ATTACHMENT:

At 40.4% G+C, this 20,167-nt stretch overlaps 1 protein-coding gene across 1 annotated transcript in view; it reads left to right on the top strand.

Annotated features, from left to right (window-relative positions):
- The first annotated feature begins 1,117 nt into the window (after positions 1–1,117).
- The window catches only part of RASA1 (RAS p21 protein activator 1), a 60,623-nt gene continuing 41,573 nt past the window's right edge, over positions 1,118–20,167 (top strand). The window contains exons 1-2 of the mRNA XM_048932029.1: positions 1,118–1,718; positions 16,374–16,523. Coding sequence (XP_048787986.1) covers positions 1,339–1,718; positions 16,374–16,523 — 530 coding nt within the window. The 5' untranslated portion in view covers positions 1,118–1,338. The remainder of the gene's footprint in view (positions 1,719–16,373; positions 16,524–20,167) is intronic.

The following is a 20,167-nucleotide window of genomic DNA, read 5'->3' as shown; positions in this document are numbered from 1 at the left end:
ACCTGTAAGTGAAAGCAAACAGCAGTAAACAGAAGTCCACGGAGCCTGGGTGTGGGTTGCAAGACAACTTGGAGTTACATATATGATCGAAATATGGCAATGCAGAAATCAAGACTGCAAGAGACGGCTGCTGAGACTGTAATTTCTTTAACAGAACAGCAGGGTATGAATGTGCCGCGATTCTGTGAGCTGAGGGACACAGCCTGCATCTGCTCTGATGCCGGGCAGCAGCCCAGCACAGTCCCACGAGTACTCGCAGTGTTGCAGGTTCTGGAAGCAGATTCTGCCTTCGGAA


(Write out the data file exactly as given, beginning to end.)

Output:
At 40.4% G+C, this 20,167-nt stretch overlaps 1 protein-coding gene across 1 annotated transcript in view; it reads left to right on the top strand.

Annotated features, from left to right (window-relative positions):
- The first annotated feature begins 1,117 nt into the window (after positions 1–1,117).
- The window catches only part of RASA1 (RAS p21 protein activator 1), a 60,623-nt gene continuing 41,573 nt past the window's right edge, over positions 1,118–20,167 (top strand). The window contains exons 1-2 of the mRNA XM_048932029.1: positions 1,118–1,718; positions 16,374–16,523. Coding sequence (XP_048787986.1) covers positions 1,339–1,718; positions 16,374–16,523 — 530 coding nt within the window. The 5' untranslated portion in view covers positions 1,118–1,338. The remainder of the gene's footprint in view (positions 1,719–16,373; positions 16,524–20,167) is intronic.

The following is a 20,167-nucleotide window of genomic DNA, read 5'->3' as shown; positions in this document are numbered from 1 at the left end:
ACCTGTAAGTGAAAGCAAACAGCAGTAAACAGAAGTCCACGGAGCCTGGGTGTGGGTTGCAAGACAACTTGGAGTTACATATATGATCGAAATATGGCAATGCAGAAATCAAGACTGCAAGAGACGGCTGCTGAGACTGTAATTTCTTTAACAGAACAGCAGGGTATGAATGTGCCGCGATTCTGTGAGCTGAGGGACACAGCCTGCATCTGCTCTGATGCCGGGCAGCAGCCCAGCACAGTCCCACGAGTACTCGCAGTGTTGCAGGTTCTGGAAGCAGATTCTGCCTTCGGAA